The meaning of the word reconciliation, as the word is frequently used in church circles, has always made me uneasy for reasons I couldn’t define until today.
Here’s an excerpt from Austin Channing’s blog, which I hope you will read in its entirety:
Reconciliation is what we practice after we have chosen justice.
Reconciliation requires far more than hugs, small talk, and coffee dates. Being nice is well… nice, but it is not reconciliation. Reconciliation is what we do as we listen to hard truths from the marginalized among us. As our friends point out how troubling our words have been, how hurtful our actions have been, it’s our reaction that determines whether or not we are practicing reconciliation. Drinking in the words. Sitting in the pain. Committing to understanding. Committing to doing better. Desiring the hard truths because they lead to growth. These are the sign posts on the path of reconciliation. It’s spending time in each other’s spaces- physical space, head space, heart space. And it’s creating shared spaces where both can breathe freely.
Reconciliation requires more than a rainbow of skin-tones at the 11:00 o’clock service. Diversity without justice is assimilation. And assimilation makes clear who’s culture is the favored one, the good one, the right one, the holy one. If your culture is the standard for rightness, you have found the Imago Dei in others to be insufficient. It is the definition of racism- the assumed superiority of your race, your culture, your way of being. We can discuss who is assimilating into what, how and why, but a pound of diversity without an ounce of justice, is not reconciliation. Reconciliation is how we respond after being told we are racist, sexist, xenophobic, homophobic, agist, ableist congregation hiding behind platitudes of love rather than acting justly. Reconciliation is having our hearts broken that people are experiencing these things, not having our feelings hurt for being called out on it. Reconciliation is staying in relationship until all these are cast out and love reigns.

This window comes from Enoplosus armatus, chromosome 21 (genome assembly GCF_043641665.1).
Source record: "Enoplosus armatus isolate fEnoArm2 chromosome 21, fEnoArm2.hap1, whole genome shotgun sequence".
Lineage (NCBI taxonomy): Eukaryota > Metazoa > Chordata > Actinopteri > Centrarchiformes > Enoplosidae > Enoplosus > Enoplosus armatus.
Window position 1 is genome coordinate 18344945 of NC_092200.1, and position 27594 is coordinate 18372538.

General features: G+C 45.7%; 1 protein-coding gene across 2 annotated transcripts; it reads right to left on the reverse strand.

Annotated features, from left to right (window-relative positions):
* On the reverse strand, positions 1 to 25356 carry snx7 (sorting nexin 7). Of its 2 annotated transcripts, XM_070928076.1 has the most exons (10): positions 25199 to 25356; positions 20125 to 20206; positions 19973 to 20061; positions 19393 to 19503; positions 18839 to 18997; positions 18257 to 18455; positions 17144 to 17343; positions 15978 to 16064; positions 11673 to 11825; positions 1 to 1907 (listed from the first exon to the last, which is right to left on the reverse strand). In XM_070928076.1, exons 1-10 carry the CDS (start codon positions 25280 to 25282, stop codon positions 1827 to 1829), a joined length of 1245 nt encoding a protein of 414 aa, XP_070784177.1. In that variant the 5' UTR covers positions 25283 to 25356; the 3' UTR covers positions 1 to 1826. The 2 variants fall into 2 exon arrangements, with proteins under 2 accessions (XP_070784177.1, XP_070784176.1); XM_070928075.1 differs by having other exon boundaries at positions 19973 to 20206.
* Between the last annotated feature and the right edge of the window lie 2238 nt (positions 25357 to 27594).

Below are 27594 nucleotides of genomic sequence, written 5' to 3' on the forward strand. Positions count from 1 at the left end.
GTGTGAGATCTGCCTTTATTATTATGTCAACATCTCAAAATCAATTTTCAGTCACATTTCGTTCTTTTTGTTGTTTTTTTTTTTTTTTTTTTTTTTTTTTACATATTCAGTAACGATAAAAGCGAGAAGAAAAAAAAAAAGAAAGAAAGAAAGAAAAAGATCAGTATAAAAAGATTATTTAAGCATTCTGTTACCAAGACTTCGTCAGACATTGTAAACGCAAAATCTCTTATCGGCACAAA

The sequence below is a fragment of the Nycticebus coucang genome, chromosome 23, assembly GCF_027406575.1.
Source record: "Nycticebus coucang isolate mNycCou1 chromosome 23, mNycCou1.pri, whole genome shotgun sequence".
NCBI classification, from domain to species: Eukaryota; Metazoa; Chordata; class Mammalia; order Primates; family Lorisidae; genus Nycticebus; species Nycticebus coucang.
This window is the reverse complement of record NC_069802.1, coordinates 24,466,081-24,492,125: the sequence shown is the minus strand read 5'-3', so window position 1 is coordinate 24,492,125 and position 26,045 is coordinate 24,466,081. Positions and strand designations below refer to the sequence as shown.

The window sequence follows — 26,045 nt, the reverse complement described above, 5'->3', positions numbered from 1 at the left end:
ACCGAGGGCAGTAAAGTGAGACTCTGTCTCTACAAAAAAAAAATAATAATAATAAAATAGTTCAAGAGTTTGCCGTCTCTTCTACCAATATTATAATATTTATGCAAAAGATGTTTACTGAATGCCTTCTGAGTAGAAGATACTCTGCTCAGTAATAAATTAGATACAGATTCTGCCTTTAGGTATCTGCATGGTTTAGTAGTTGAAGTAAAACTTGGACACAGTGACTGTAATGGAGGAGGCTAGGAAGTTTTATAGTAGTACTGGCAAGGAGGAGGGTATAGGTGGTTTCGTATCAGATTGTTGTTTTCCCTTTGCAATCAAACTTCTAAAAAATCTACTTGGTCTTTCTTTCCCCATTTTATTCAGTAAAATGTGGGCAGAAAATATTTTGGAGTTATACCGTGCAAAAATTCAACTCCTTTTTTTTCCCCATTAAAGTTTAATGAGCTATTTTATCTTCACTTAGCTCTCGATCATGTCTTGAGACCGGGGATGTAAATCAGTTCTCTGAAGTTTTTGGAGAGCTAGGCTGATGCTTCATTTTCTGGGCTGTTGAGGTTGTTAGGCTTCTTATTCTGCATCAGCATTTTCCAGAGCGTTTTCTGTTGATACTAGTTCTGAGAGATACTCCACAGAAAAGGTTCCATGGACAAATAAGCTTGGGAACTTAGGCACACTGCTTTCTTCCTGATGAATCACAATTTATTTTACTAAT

Reconciliation isn’t a matter of avoiding conflict. It’s a matter of meeting it head on.